151020 Fiscal sustainability
  • Fifty years from now… I’ve alluded to the above graph before, but it’s significant enough, I reckon, to reproduce in full. This is the main graph from the Office for Budget Responsibility’s Fiscal sustainability report. It shows their expectations for the national debt not just for the next five years, as we’re used to, but for each year until 2065.
  • …we’ll still be in debt… Don’t be taken in by the graceful curve of the line. It’s actually pretty brutal. According to the OBR, the debt, as a proportion of our economy, will reduce from its current level of 80.8 per cent to a low of 54.1 per cent in 2032-33. (Which is still higher than it was in those carefree days before the financial crisis.) But, after that, the demands of an ageing population have it rising again until it surpasses the current level in 2060-61 and reaches 87.4 per cent in 2064-65. Debt is as much a concern of the future as it is of the present.
  • …perhaps. Or will it be? There’s something kind of meaningless about gazing so far into the unknown and unknowable. The OBR was a full 13.4 percentage points out when it first forecast today’s debt in June 2010 – what chance does it have for 50 years hence? As they warn at the start of their report, “the long-term figures presented here should be seen as illustrative projections, not precise forecasts.”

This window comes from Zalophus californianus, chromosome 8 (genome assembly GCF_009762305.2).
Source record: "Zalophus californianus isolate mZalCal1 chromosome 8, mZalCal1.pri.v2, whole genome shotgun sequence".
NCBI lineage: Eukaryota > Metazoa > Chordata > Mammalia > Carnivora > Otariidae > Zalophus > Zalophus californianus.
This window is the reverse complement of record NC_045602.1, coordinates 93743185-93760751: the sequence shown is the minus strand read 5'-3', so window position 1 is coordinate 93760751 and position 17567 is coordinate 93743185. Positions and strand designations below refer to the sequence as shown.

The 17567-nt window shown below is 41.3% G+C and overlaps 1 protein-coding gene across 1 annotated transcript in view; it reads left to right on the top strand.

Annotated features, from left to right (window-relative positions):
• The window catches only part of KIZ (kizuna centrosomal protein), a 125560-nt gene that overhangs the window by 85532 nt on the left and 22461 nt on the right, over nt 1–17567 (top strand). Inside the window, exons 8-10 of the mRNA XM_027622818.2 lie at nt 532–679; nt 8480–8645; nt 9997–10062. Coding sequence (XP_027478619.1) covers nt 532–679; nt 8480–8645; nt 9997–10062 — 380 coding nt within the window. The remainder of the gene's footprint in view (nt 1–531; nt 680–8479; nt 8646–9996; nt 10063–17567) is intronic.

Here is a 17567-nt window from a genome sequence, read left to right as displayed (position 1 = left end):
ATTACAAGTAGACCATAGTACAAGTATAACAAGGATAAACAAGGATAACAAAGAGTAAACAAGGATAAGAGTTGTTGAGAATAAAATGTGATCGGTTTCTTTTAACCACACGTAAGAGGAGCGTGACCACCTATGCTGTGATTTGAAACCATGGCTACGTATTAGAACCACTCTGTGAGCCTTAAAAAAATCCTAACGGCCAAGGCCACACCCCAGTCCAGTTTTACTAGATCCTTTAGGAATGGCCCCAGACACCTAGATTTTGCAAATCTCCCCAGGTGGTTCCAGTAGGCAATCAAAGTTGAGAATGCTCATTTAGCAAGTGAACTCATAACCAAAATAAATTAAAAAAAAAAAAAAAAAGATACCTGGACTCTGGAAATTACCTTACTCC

• From meaningless to meaningful. Yet the graph’s existence is meaningful in itself. Here is the Government’s own forecaster going beyond its immediate purview to warn of fiscal strains and ever-rising debt. Many others do this too, but few carry the weight of the OBR. Their account becomes the official one.
  • A happy constraint. This is part of the reason why, as I’ve explained before, the OBR is so important. In the past, governments would gerrymander their Budget figures so that they were as flattering as possible. Now they can’t. They have an independent organisation doing the working for them, and shouting when the results don’t look great – whether in the short term or the long. That’s quite a constraint on politicians’ largesse. The OBR could turn out to be one of George Osborne’s best innovations.

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